Vita TU, Occupational Therapist and Project Manager
Sunshine Social Welfare Foundation
Scar contracture is the main factor affecting functional recovery after burns. This is especially true when scars span the joints, as they can easily cause limited range of motion. To get a better idea of the level of joint limitation caused by scar contracture, therapists will usually measure single joint range of motion but good range of motion for a single joint does not necessarily mean good function? If that is the case, what kind of measurement can be used to reflect actual functional performance? In this article, we will explain why measuring multiple joint ROM is important and how to use Total Active Motion (TAM) to assess functional performance.
Why relying on single joint ROM to assess functional performance is not enough
If the patient has scars on the dorsal side of the hand, he may be able to perform wrist flexion, MP flexion or IP flexion individually, but if we ask him to simultaneously perform wrist flexion, MP flexion and IP flexion to form a fist, the pulling of the scar may make it difficult or even impossible to perform the movement.
That’s because when multiple joints in close proximity move at the same time in the opposite direction of scar contracture, the demand on scar pliability will be higher than for a single joint movement. Therefore, when one joint achieves full range of motion, it does not mean it can achieve ideal range of motion when involved in a multiple joint movement. By the same logic, single joint ROM does not reflect the whole picture of the hand’s functional performance. In addition, single joint ROM measure cannot reflect the potential impact of tendon adhesion.
What is Total Active Motion (TAM) and how to use it to measure composite ROM?
TAM assessment is performed by asking the patient to do MP flexion, PIP flexion and DIP flexion simultaneously. The degree of flexion of each joint is measured and the total is added up. Then, the patient places all the joints in extension and the total extension deficit is added up. A finger’s TAM is the sum of active flexion of this finger, minus the sum of extension deficit of this finger. TAM is calculated for the index, middle, ring and little fingers.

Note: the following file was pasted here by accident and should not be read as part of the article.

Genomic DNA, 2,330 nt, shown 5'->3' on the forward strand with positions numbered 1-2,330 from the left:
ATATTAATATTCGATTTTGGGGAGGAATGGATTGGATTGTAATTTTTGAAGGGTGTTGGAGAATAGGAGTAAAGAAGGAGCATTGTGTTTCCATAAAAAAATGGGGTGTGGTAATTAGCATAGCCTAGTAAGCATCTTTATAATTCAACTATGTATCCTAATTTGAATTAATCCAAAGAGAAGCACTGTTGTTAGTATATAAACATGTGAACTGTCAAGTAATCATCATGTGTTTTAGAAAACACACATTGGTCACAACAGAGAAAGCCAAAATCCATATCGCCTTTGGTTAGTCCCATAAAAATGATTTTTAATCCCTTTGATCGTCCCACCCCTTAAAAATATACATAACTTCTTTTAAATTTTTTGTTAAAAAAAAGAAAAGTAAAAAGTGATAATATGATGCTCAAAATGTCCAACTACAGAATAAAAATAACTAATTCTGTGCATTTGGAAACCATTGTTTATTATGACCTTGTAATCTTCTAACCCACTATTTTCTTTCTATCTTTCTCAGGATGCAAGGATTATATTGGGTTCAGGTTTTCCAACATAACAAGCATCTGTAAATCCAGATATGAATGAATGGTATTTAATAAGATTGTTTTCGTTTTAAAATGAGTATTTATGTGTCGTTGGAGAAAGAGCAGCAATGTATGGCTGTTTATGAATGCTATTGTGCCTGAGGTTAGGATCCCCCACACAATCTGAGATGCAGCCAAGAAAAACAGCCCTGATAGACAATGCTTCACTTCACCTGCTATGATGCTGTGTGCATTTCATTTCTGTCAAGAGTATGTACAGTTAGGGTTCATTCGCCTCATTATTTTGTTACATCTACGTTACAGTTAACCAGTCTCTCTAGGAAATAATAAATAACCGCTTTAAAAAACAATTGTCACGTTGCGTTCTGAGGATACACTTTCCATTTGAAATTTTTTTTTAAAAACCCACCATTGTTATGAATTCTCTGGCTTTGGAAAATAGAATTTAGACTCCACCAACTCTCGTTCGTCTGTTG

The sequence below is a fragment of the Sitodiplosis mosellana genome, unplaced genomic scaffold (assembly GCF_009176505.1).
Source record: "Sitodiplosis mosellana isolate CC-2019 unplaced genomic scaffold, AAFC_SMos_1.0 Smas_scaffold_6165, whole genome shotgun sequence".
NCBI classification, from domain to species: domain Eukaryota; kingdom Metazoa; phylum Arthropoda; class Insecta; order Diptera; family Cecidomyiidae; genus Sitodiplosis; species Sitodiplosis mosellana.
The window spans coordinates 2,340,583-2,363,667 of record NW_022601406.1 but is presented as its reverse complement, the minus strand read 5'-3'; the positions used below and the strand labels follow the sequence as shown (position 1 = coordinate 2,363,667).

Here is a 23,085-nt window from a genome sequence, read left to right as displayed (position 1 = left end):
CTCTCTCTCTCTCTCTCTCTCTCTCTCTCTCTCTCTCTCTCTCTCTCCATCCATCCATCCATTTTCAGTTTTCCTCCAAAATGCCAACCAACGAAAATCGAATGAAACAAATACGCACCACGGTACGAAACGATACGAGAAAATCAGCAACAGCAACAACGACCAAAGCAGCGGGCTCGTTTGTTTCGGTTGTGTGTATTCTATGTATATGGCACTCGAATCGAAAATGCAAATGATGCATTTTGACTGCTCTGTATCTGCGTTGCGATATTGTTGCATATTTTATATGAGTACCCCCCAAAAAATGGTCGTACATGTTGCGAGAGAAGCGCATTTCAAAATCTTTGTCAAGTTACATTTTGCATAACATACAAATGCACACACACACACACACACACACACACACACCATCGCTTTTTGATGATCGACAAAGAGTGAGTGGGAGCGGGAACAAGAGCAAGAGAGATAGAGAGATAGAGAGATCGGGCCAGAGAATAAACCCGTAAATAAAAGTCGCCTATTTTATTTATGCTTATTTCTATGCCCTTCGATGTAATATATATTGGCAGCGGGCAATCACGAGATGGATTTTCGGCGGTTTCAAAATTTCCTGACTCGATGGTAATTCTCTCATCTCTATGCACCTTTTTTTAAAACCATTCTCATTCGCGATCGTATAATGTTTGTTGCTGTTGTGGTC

When measuring TAM, the four fingers must perform active flexion or extension all at once, otherwise the accuracy of the range of motion being measured will be affected.
So why is TAM useful in burn rehabilitation?
TAM can help identify impairments of fingers that are only obvious during multiple joint movements like composite flexion or composite extension. It can thus give us a better idea of the functional impairment faced by the patient. By measuring TAM over time, we are better able to see improvements in composite ROM and by extension, in functional performance.
Carole Johnson, RPT, Loren H. Engrav, MD, David M. Heimbach, MD, Janet A. Marvin, RN, MN, EVALUATING FUNCTIONAL HAND RESULTS AFTER DEEP DERMAL BUMS WITH TOTAL ACTIVE MOTION MEASUREMENTS, The Journal of Burn Care & Rehabilitation, Volume 1, Issue 2, November-December 1980, Pages 19–21
Reg Richard etc., Burn Hand or Finger Goniometric Measurements: Sum of the Isolated Parts and the Composite Whole. Journal of Burn Care & Research. 2017, 38:6, e960-e965.